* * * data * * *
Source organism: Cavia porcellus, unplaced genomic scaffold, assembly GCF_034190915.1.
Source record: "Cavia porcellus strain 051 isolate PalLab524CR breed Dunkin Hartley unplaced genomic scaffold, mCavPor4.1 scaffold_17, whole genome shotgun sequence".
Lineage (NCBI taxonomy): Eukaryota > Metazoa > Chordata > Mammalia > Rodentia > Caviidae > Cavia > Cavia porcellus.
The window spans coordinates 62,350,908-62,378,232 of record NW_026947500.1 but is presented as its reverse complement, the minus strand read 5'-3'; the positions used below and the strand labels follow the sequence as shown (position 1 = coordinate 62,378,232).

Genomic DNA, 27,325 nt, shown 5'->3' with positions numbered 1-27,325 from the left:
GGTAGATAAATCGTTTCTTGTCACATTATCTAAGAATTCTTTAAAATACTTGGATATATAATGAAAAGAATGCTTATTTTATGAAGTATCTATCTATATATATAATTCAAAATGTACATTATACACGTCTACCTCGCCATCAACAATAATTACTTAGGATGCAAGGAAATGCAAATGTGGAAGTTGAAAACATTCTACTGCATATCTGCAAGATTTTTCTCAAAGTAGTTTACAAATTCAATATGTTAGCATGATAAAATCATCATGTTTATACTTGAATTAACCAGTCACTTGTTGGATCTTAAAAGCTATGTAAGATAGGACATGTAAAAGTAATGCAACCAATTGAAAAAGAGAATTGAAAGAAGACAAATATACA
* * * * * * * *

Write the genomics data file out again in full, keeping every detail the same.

Source organism: Cavia porcellus, unplaced genomic scaffold, assembly GCF_034190915.1.
Source record: "Cavia porcellus strain 051 isolate PalLab524CR breed Dunkin Hartley unplaced genomic scaffold, mCavPor4.1 scaffold_17, whole genome shotgun sequence".
Lineage (NCBI taxonomy): Eukaryota > Metazoa > Chordata > Mammalia > Rodentia > Caviidae > Cavia > Cavia porcellus.
The window spans coordinates 62,350,908-62,378,232 of record NW_026947500.1 but is presented as its reverse complement, the minus strand read 5'-3'; the positions used below and the strand labels follow the sequence as shown (position 1 = coordinate 62,378,232).

Genomic DNA, 27,325 nt, shown 5'->3' with positions numbered 1-27,325 from the left:
GGTAGATAAATCGTTTCTTGTCACATTATCTAAGAATTCTTTAAAATACTTGGATATATAATGAAAAGAATGCTTATTTTATGAAGTATCTATCTATATATATAATTCAAAATGTACATTATACACGTCTACCTCGCCATCAACAATAATTACTTAGGATGCAAGGAAATGCAAATGTGGAAGTTGAAAACATTCTACTGCATATCTGCAAGATTTTTCTCAAAGTAGTTTACAAATTCAATATGTTAGCATGATAAAATCATCATGTTTATACTTGAATTAACCAGTCACTTGTTGGATCTTAAAAGCTATGTAAGATAGGACATGTAAAAGTAATGCAACCAATTGAAAAAGAGAATTGAAAGAAGACAAATATACA